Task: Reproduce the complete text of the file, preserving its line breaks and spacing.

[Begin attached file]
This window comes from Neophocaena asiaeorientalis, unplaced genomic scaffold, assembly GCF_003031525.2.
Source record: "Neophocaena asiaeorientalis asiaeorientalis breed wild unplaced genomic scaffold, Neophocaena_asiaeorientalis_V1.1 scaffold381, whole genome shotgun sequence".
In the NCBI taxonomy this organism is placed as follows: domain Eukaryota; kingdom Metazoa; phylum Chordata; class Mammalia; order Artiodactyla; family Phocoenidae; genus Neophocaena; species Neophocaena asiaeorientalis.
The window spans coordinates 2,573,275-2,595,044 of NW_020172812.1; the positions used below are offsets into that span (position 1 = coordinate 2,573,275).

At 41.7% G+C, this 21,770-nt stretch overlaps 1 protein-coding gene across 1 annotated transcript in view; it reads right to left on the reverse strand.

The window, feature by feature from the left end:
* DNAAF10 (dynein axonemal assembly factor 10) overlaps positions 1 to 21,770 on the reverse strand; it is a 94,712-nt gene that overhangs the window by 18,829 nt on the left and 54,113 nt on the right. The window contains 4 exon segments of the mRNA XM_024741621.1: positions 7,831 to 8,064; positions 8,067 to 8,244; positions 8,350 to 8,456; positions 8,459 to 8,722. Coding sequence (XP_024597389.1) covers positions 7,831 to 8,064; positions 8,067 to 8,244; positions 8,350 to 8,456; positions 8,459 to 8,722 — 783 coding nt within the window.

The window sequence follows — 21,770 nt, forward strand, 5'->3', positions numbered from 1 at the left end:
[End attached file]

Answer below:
This window comes from Neophocaena asiaeorientalis, unplaced genomic scaffold, assembly GCF_003031525.2.
Source record: "Neophocaena asiaeorientalis asiaeorientalis breed wild unplaced genomic scaffold, Neophocaena_asiaeorientalis_V1.1 scaffold381, whole genome shotgun sequence".
In the NCBI taxonomy this organism is placed as follows: domain Eukaryota; kingdom Metazoa; phylum Chordata; class Mammalia; order Artiodactyla; family Phocoenidae; genus Neophocaena; species Neophocaena asiaeorientalis.
The window spans coordinates 2,573,275-2,595,044 of NW_020172812.1; the positions used below are offsets into that span (position 1 = coordinate 2,573,275).

At 41.7% G+C, this 21,770-nt stretch overlaps 1 protein-coding gene across 1 annotated transcript in view; it reads right to left on the reverse strand.

The window, feature by feature from the left end:
* DNAAF10 (dynein axonemal assembly factor 10) overlaps positions 1 to 21,770 on the reverse strand; it is a 94,712-nt gene that overhangs the window by 18,829 nt on the left and 54,113 nt on the right. The window contains 4 exon segments of the mRNA XM_024741621.1: positions 7,831 to 8,064; positions 8,067 to 8,244; positions 8,350 to 8,456; positions 8,459 to 8,722. Coding sequence (XP_024597389.1) covers positions 7,831 to 8,064; positions 8,067 to 8,244; positions 8,350 to 8,456; positions 8,459 to 8,722 — 783 coding nt within the window.

The window sequence follows — 21,770 nt, forward strand, 5'->3', positions numbered from 1 at the left end: